All of this should have been enough for Weissmann to be banished forever from the Department of Justice. But Mueller came to the rescue by hiring him as general counsel at the FBI. Weissmann eventually made his way back to the Justice Department as head of the Criminal Fraud Division in the Obama administration.

When Mueller became special counsel in the Trump-Russia investigation, he immediately turned to his old “pit bull” of a prosecutor, Weissmann, who joined the team.

It is hard to fathom that Mueller did not know of Weissmann political bias. A quick public search would have revealed that Weissmann contributed generously to both the Democratic National Committee and the Obama presidential campaign. 

Any vetting by Mueller would also have revealed Weissmann’s close ties to Hui Chen, whom he hired at the Justice Department. As I pointed out in a recent column, her Twitter account is filled with hundreds of anti-Trump tweets. While working for the government, she proudly posted a photograph of herself outside the White House wearing an orange “Resist” jacket during a Trump protest.

The inspector general at the Justice Department must obtain and review all of Weissmann’s electronic messages while at the department to determine whether he exchanged anti-Trump emails and texts with Chen or others. Since Weissmann’s message to Yates has been uncovered, there are likely more.

Jeannie Rhee’s Bias

Mueller also brought to his team another partisan, Jeannie Rhee, who was a partner with Mueller at the law firm WilmerHale. Rhee’s job is to decide whether President Trump obstructed justice by firing Comey.  

This hiring of Rhee is especially brazen, since she defended Hillary Clinton’s foundation in a civil racketeering case and donated $5,400 to Clinton’s campaign. Let’s consider the implications of this. 

Rhee is now in a position to bring a prosecution against the person who defeated the candidate she supported and defended. It was a shamelessly bold hire by Mueller, given how obvious a conflict of interest Rhee has. 

The Clinton connection doesn’t end there. Rhee worked for a time under FBI Deputy Director Andrew McCabe, whose wife pocketed roughly $675,000 in campaign money from political groups aligned with Clinton – at the same time McCabe was investigating Clinton in her email scandal. McCabe is now under investigation.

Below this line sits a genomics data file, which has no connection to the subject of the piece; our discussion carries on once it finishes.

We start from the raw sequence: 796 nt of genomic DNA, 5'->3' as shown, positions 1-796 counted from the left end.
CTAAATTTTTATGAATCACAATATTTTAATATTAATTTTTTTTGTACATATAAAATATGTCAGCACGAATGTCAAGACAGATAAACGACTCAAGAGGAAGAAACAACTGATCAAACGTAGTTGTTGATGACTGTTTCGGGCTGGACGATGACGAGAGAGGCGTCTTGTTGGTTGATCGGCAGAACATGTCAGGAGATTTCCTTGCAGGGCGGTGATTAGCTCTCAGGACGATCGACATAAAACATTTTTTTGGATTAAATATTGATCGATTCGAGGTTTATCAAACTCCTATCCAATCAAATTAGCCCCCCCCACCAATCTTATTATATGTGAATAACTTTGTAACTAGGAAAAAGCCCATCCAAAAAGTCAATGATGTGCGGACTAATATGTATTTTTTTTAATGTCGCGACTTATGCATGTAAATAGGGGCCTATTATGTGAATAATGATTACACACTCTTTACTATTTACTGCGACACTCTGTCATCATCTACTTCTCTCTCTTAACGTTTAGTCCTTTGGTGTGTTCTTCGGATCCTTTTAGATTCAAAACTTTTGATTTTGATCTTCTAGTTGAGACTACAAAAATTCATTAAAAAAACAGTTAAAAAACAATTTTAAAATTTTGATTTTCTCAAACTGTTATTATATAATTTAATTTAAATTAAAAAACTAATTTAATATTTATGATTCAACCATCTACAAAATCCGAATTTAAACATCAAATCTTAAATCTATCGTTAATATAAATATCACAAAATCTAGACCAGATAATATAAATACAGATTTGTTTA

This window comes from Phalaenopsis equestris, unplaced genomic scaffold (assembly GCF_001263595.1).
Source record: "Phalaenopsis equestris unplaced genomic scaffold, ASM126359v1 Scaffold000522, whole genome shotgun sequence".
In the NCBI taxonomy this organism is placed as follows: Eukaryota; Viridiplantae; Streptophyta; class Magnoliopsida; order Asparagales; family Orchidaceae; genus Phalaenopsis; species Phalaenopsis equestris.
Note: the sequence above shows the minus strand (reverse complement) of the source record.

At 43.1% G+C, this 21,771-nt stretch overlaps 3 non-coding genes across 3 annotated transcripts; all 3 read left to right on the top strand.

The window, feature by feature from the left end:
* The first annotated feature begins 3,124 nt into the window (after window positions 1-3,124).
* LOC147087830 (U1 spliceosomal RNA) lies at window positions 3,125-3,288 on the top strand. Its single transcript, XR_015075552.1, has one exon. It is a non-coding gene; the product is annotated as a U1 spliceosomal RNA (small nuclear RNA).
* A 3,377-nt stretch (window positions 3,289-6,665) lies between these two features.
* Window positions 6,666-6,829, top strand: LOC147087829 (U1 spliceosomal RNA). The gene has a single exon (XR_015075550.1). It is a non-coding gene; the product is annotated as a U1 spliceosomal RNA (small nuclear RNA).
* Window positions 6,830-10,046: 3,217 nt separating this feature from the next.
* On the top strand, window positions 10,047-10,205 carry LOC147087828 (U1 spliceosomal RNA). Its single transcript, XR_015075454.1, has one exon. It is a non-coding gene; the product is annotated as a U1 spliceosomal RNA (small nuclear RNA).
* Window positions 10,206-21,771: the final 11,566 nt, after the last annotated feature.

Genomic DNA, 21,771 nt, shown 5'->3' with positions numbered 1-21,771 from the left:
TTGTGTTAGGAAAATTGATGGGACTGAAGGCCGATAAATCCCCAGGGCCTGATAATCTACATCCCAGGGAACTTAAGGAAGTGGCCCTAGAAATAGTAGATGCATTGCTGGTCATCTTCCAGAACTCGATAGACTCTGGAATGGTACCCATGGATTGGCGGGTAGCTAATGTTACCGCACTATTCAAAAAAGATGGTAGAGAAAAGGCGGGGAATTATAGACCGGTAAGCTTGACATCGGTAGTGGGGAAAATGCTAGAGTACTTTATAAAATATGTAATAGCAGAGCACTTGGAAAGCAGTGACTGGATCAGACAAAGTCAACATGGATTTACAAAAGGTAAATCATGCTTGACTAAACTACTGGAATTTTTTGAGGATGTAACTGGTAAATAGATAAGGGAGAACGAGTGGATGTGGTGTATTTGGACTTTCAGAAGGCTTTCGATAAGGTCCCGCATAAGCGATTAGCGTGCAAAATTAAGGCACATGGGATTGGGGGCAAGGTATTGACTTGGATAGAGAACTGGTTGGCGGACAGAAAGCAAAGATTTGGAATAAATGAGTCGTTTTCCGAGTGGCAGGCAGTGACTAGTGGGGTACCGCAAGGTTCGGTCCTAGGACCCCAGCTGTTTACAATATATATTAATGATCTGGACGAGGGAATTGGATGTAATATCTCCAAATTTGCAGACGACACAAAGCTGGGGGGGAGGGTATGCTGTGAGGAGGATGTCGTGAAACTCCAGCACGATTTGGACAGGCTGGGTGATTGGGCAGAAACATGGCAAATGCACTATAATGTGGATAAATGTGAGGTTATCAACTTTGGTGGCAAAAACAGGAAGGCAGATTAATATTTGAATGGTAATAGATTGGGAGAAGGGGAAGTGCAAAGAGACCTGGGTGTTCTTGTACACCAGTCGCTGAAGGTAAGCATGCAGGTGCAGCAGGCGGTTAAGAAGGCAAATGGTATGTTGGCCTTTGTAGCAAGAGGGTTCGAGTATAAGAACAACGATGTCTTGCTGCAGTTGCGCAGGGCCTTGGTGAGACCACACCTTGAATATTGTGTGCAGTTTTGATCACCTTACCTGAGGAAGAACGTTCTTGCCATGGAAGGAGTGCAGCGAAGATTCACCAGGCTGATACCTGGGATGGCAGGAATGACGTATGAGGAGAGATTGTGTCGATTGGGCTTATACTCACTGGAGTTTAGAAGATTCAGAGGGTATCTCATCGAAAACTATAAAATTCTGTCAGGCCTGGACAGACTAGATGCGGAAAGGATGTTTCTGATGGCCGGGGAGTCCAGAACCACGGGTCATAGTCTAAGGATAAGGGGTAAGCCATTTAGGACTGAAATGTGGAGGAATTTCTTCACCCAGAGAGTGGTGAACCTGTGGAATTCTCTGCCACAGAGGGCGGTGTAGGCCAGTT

There are others on the special counsel staff who likely harbor the same kinds of disqualifying conflicts of interest as Strzok, Weismann and Rhee. 

For example, lawyer Aaron Zebley is on the Mueller team. He represented Justin Cooper, who worked for Hillary Clinton and set up her private email server, registering the domain in his own name. He did not have security clearance for any of the classified documents on Clinton’s server. Zebley’s involvement in the Clinton case creates yet another appearance of impropriety.

All of these well-documented cases show conflicts of interests and improper bias on the part of Mueller and key members of his prosecutorial team before they ever began looking at Russian meddling in the presidential race. This provides clear evidence that this is the wrong team for this important probe.

Attorney General Sessions has a responsibility to bring in a new special counsel and new team of prosecutors free of conflicts who will conduct a fair and unbiased investigation. Simple justice requires this.

Gregg Jarrett joined FOX News Channel (FNC) in 2002 and is based in New York. He currently serves as legal analyst and offers commentary across both FNC and FOX Business Network (FBN).